The illegal immigrants — 21 men, 11 women and five children — were intercepted in Polokwane while on their way to Pretoria. In a statement, Limpopo provincial police spokesperson Lieutenant-Colonel Moatshe Ngoape said they received a tip-off that three Toyota Quantum kombis were transporting illegal immigrants from Zimbabwe to Pretoria on Thursday last week.

“According to information, the Zimbabwean illegal immigrants crossed into South Africa through an illegal crossing point. We intercepted two taxis and we are still searching for the third one and its driver. We suspect that these people were being trafficked and we are investigating,” said Lt-Col Ngoape.

He said the intercepted vehicles were being driven along the N1 South highway.

“The cars, which were heading towards Pretoria, were spotted just before Polokwane and on being stopped, a search was conducted and it was discovered that the 37 Zimbabweans were all illegal immigrants,” said the police spokesperson.

Lt-Col Ngoape said the Zimbabweans will be charged for violating the Immigration Act while the two drivers are facing charges of transporting illegal immigrants under the same Act.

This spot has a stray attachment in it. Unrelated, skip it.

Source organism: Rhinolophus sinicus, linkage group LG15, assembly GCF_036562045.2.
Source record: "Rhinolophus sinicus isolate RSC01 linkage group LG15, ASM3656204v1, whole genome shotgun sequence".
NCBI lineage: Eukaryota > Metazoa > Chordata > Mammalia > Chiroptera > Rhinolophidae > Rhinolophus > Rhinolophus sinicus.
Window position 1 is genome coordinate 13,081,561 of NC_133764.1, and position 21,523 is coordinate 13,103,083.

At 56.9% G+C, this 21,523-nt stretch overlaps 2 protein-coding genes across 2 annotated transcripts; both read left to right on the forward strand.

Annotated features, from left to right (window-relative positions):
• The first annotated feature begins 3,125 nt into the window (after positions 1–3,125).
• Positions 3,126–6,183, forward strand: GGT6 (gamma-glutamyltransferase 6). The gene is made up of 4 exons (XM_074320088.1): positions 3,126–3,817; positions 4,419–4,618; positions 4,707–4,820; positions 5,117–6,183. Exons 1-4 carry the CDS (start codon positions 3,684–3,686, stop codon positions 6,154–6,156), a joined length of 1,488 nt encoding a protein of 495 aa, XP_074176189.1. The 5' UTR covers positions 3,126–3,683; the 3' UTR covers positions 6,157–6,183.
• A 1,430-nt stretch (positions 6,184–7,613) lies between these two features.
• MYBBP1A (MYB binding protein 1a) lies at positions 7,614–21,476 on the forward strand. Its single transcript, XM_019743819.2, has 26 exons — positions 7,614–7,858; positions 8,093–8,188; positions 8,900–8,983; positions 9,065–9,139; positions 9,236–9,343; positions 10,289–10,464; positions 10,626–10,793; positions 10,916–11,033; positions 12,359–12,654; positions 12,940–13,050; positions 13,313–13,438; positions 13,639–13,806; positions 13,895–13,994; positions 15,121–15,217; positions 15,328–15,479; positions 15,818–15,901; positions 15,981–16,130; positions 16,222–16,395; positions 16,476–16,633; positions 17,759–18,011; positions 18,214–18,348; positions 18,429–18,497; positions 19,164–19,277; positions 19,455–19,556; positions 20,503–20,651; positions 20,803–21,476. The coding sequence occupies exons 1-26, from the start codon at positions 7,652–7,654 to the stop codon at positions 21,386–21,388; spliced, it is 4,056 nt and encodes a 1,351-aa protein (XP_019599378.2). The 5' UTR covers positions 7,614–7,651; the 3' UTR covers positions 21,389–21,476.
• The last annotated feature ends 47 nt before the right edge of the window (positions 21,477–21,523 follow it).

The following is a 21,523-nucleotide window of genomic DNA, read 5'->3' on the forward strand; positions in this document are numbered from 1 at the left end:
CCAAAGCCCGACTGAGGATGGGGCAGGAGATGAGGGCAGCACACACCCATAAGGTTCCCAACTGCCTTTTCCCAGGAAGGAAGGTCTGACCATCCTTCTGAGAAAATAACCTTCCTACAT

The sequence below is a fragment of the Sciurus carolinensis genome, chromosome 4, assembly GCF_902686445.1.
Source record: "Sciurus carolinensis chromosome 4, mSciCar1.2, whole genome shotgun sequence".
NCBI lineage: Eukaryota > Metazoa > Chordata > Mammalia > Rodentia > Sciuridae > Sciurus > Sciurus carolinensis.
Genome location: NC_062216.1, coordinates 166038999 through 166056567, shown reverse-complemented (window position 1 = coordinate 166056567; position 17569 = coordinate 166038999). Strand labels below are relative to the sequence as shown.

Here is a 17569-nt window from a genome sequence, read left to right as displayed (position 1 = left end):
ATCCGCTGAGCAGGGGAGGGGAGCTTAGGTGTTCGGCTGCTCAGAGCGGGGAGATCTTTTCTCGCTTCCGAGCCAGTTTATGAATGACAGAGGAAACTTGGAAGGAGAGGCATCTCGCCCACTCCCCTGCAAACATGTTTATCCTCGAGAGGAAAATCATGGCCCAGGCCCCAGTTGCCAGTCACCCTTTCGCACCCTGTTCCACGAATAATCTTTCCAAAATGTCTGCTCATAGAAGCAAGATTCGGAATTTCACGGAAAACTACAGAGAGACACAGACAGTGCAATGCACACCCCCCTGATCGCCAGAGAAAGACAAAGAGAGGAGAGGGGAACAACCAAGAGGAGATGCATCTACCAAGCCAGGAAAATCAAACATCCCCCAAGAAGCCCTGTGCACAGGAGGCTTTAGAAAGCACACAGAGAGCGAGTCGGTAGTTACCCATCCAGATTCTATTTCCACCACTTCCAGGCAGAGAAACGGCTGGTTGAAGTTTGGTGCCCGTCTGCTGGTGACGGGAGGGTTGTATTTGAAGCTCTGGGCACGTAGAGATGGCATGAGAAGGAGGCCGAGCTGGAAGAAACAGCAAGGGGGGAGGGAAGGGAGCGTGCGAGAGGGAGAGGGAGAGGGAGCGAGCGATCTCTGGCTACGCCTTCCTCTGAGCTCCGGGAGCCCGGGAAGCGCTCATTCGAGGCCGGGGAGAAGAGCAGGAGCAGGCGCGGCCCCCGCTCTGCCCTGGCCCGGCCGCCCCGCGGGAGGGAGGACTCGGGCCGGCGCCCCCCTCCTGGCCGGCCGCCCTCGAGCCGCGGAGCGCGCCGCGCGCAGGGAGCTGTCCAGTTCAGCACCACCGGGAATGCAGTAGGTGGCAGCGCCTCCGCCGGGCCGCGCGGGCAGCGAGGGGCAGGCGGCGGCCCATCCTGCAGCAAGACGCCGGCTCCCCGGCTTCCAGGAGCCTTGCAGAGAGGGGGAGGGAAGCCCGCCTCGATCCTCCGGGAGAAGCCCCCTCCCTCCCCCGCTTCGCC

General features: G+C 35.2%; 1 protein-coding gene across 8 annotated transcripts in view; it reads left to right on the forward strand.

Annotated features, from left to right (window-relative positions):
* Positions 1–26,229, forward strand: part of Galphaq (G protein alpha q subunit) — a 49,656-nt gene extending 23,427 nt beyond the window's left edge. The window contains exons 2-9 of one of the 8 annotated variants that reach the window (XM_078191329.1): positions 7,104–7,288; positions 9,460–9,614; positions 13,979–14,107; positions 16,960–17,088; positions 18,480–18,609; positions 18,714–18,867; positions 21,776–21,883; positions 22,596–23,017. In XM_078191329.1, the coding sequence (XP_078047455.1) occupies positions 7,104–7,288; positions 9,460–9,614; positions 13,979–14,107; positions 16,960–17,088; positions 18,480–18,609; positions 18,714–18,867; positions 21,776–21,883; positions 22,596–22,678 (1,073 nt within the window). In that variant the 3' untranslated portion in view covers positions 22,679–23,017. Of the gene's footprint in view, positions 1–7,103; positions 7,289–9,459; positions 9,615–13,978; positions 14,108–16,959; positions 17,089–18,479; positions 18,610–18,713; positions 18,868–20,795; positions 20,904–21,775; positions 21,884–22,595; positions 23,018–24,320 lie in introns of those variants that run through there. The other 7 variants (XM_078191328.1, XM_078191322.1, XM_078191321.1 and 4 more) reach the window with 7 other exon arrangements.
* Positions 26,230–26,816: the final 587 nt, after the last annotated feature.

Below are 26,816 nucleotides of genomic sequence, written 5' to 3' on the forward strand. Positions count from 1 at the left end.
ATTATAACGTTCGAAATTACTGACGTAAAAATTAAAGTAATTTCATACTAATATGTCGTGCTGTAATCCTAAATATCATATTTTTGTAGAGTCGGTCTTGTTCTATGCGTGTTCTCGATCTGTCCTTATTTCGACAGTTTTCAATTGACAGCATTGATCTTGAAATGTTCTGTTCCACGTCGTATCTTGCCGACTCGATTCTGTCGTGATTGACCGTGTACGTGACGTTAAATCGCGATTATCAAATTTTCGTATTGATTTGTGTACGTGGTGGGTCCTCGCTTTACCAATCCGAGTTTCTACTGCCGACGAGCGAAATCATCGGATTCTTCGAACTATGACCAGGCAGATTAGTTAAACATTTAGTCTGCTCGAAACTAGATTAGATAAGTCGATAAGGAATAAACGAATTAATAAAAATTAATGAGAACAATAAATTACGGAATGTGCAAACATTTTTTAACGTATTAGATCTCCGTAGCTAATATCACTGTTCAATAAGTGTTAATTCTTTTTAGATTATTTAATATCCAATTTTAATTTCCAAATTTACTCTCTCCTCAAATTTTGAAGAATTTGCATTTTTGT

He said the two drivers and the victims will all appear in the Polokwane magistrate’s court soon.

According to the Department of Immigration, an average of 100 illegal migrants are intercepted daily at Beitbridge Border Post as they try to enter South Africa.

Zimbabwean border jumpers wishing to cross into South Africa are helped by commuter omnibus drivers commonly known as omalayitsha who are well connected to officials on both sides of the border. source-chronicle

ZIMBABWE, & HIV and AIDS hit countries, face anti-retroviral drugs crisis as ARV’s will be back on patent and cos tover US$10 000 per year per patient when India stops making generic ARV’s soon

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ZIMBABWE, among other HIV and AIDS hit countries, is staring at a potential dilemma in accessing anti-retroviral drugs as indications are that the drug will be back on patent where it will cost more than $10 000 per year per patient as India will soon stop making generic ARV’s that are cheaper.

Zimbabwe was accessing most of its ARVs, for example the Aids triple therapy, at an average of $200 per patient per year but the same drug costs between $10 000 and $15 000 when it is procured from Western countries. Under international laws, when new medicines are discovered, the owners of the medicine will take out a patent on it. This is a legal entitlement which will grant the owners a monopoly of 20 years to manufacture, market, distribute and license to other parties under royalty.

According to the World Health Organisation (WHO) since 1970, India’s Patent Act has allowed Indian manufacturers to legally produce generic versions of medicines patented in other countries. India’s expertise in reverse drug engineering and the efficiency of its pharmaceutical manufacturing industry fast established it as the prime source of generic medicines in the world.